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I've been immersed in computers and technology for the great bulk of my life. From starting with analog and digital electronics at age 10, to my first introduction to computers at age 14, to UNIX and C programming in 1981, technology has been my life. This page gives some background on how I got where I am now.
I received a bachelor's degree in Mathematics/Computer Science in 1989 from Kent State University in Kent Ohio. My degree took a few years longer than usual due to consulting work and relocation to Southern California to start a business, but I got a great formal education that has served me well. My father taught on campus and won the prestigious Distinguished Teaching Award in 1973.
During college I worked at Telxon Corporation writing proprietary language compilers. These were written in C, and my software was so well documented that the users (who were not C programmers) referred to my source code as a reference. I was told by the head of the tech writing department that my written user manual that it was the best work he'd ever seen out of an engineer.
I also worked on a few hardware projects, including a bubble memory system based on the Intel 8051, as well as wire-wrapping my own S100-based EPROM programmer for our CP/M systems.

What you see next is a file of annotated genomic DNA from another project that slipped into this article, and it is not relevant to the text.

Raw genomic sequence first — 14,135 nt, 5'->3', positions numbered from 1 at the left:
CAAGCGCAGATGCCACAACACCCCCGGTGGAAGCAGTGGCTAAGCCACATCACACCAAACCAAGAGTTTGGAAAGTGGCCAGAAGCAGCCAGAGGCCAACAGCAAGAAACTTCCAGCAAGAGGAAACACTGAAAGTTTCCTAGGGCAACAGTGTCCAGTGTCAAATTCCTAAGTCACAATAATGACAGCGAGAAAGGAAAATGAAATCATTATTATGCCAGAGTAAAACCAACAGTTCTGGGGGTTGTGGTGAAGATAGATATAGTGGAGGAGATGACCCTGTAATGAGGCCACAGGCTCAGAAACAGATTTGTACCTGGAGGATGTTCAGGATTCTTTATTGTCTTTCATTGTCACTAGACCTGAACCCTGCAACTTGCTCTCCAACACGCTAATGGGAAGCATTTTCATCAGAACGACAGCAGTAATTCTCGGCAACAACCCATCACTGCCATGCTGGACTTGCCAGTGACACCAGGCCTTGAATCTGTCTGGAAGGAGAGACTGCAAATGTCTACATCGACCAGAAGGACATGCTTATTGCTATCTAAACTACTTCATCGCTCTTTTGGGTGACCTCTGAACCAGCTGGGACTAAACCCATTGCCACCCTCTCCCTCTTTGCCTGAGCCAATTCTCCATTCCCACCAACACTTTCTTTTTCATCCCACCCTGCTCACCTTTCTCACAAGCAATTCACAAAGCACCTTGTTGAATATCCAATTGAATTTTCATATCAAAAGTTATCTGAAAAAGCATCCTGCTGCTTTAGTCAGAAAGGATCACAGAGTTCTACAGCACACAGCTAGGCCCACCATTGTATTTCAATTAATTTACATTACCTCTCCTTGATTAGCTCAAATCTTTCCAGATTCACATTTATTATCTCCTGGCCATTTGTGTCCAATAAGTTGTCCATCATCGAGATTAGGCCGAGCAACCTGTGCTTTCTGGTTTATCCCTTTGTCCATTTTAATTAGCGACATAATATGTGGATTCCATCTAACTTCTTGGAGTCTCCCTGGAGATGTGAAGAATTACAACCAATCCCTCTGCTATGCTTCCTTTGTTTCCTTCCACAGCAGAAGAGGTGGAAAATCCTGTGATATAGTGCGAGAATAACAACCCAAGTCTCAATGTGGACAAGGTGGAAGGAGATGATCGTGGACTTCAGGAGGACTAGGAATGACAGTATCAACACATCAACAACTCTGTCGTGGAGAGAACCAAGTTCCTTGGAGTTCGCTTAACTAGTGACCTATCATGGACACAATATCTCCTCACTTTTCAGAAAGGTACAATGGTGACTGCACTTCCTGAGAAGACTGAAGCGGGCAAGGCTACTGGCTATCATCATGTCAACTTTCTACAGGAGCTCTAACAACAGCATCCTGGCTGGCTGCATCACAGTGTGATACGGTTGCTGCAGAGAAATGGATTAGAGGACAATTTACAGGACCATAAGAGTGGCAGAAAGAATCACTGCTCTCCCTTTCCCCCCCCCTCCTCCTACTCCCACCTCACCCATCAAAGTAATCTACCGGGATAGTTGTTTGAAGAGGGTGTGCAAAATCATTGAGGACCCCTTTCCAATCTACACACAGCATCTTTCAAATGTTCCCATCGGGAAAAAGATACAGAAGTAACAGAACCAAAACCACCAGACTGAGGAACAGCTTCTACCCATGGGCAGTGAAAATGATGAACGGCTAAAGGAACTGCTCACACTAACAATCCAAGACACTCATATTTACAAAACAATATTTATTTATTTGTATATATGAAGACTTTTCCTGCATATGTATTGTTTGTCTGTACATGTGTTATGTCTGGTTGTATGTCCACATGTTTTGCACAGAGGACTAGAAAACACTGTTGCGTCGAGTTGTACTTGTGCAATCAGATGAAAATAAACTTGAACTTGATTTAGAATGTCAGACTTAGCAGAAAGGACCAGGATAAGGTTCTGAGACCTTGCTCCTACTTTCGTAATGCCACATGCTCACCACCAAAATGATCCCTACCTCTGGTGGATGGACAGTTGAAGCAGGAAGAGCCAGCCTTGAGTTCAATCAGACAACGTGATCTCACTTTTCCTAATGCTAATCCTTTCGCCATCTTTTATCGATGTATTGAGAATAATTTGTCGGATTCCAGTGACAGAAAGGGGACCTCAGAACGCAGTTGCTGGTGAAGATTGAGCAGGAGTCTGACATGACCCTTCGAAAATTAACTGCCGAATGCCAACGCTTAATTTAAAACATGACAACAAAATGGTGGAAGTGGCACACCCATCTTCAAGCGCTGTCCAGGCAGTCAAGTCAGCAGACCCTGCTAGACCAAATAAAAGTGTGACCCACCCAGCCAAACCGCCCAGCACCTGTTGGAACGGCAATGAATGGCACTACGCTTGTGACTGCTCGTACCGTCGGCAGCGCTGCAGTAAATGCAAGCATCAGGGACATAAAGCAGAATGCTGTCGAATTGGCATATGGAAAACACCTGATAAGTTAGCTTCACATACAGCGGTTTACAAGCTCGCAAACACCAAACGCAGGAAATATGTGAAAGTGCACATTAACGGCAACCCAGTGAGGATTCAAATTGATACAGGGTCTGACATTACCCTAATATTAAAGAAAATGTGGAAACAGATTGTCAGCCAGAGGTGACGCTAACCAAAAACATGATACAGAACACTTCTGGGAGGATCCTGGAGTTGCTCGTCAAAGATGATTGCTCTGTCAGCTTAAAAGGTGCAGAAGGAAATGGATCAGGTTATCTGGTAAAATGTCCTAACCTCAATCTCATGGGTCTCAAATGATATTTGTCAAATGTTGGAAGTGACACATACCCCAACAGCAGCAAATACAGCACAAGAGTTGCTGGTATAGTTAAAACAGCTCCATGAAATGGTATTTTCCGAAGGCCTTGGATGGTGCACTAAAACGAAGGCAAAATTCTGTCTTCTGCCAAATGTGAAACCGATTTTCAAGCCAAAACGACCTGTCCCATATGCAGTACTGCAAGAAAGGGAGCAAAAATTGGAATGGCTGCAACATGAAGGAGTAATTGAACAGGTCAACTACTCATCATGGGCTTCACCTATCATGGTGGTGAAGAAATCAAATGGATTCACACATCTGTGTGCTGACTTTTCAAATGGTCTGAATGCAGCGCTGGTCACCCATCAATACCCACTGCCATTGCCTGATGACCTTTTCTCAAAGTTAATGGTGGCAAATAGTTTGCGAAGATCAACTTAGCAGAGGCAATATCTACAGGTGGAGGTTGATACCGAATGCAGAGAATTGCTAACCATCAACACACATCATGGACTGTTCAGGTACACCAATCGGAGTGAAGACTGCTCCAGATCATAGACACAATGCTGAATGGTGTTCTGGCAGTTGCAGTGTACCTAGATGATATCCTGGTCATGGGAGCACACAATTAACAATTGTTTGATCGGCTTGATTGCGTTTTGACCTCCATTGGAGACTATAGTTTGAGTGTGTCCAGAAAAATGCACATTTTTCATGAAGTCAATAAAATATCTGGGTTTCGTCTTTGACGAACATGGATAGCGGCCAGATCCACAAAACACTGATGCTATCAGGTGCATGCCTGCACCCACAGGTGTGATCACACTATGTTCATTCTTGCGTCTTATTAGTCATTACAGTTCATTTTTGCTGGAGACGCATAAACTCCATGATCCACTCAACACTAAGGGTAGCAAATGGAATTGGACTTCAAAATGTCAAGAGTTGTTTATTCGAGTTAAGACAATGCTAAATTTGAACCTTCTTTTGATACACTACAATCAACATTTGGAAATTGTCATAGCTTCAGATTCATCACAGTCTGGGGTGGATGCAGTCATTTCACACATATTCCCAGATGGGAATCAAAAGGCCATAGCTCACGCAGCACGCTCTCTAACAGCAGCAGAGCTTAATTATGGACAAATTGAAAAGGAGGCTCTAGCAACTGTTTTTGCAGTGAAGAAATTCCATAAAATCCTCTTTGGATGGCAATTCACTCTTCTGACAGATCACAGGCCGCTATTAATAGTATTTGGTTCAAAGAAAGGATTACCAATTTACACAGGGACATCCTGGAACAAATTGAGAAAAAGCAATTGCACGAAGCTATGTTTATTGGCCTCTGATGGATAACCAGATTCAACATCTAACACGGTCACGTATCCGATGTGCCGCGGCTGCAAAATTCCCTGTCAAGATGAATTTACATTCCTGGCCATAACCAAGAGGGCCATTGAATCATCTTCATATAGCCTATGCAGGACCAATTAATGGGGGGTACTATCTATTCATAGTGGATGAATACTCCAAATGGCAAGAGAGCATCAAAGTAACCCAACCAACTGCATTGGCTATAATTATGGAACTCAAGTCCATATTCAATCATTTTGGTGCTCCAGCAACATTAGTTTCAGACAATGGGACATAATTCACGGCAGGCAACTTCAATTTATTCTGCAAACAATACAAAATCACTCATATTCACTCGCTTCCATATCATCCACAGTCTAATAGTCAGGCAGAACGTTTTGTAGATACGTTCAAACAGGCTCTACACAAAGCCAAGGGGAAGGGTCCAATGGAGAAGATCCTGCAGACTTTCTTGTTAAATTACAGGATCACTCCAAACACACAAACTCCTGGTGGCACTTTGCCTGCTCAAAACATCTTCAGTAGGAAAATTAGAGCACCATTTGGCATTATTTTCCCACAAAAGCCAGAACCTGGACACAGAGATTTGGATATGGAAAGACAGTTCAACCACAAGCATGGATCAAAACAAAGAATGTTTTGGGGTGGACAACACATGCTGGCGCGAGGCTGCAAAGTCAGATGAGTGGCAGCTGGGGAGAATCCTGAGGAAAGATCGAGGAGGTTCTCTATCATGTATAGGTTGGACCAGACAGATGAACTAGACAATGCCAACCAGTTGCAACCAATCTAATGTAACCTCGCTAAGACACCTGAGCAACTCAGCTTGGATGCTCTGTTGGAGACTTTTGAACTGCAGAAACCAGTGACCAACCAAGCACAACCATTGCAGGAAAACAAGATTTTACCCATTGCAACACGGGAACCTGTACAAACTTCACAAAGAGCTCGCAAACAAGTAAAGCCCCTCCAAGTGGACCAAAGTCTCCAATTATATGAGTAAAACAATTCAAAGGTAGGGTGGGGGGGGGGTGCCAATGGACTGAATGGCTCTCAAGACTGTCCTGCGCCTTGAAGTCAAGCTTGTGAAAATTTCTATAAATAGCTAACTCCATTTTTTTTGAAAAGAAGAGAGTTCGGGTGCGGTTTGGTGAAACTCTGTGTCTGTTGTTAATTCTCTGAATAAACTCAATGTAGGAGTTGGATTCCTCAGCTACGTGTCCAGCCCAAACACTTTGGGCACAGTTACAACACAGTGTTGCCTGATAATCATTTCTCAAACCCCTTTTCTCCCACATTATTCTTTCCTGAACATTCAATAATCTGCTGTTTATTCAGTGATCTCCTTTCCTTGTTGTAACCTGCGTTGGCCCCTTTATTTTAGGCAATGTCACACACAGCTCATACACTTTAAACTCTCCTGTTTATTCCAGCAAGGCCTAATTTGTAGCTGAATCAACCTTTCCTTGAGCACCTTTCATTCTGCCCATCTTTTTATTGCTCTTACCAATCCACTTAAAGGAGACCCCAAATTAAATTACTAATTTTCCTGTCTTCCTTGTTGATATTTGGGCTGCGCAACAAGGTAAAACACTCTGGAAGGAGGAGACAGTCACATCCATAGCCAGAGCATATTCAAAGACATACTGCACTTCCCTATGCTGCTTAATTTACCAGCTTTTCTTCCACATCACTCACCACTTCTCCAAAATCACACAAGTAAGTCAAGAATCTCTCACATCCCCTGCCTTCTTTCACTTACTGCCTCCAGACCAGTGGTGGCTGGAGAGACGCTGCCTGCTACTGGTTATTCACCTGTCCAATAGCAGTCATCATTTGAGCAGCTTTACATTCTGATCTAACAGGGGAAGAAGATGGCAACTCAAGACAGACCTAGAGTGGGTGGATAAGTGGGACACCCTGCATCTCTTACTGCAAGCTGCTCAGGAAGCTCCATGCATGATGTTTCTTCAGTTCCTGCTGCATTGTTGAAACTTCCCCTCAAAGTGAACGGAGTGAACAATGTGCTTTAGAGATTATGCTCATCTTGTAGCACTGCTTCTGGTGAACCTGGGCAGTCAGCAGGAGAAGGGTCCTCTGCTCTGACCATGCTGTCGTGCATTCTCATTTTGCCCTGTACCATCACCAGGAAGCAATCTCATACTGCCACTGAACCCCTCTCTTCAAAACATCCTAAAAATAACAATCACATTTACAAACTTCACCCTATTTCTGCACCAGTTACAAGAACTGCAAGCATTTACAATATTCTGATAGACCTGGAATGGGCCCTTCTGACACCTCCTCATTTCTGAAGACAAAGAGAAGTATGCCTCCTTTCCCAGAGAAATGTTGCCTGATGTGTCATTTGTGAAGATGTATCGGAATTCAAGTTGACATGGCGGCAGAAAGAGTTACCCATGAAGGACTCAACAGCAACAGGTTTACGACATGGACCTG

I then went back to school to work at the Campus Bus Service main office, and in 1984 helped specify, install, and design a transit management system on our Zilog UNIX system. I was introduced to the Unify SQL database management system, and my software was used to schedule all the routes.
In 1984 I visited a friend from school (David Droman) on a consulting project in Orange County, and in the process used what were the first AT&T 3B2 and 3B5 systems in Southern California. My stay was only a week or so, but it formed the germ of an idea.
The next year, David called me: "Come to California, let's start a business". I left college early, packed everything I owned into my car, and drove across the country: I arrived in California on August 31, 1985. V-Systems was born. For several years we did custom software development and hardware sales, and we had an excellent relationship with the local AT&T branch. It took very little time before we were the best 3B2 shop in the county.
In 1988, our company dove into computer facsimile systems, and VSI-FAX was the fruits of our labors. This is one of the oldest commercial-grade UNIX facsimile systems on the market, with tens of thousands of installations worldwide. I built the first commercial release based on the excellent proof of concept created by my then-partner David, and ported the software to more than 30 UNIX platforms over the next 13 years, plus did the Windows NT port as well. I have a very long background in software portability.
In the early 1990s I left V-Systems to take the "regular" consulting customers on my own while the company focused on VSI-FAX. I did fax development for many years on a contract basis and expanded my other consulting as well.
I work every day from my home office, using the phone, modems and the internet to communicate with my customers. I do leave the house now and then for onsite visits, but am happy that most of my work is done remotely.
I have a very well-equipped office: a handful of DSL circuits, phone lines, servers of many flavors, and all the software required by a diverse developer. I have an enormous library of technical reference materials.
I'm always on the lookout for new and interesting projects: please drop me a line to discuss yours.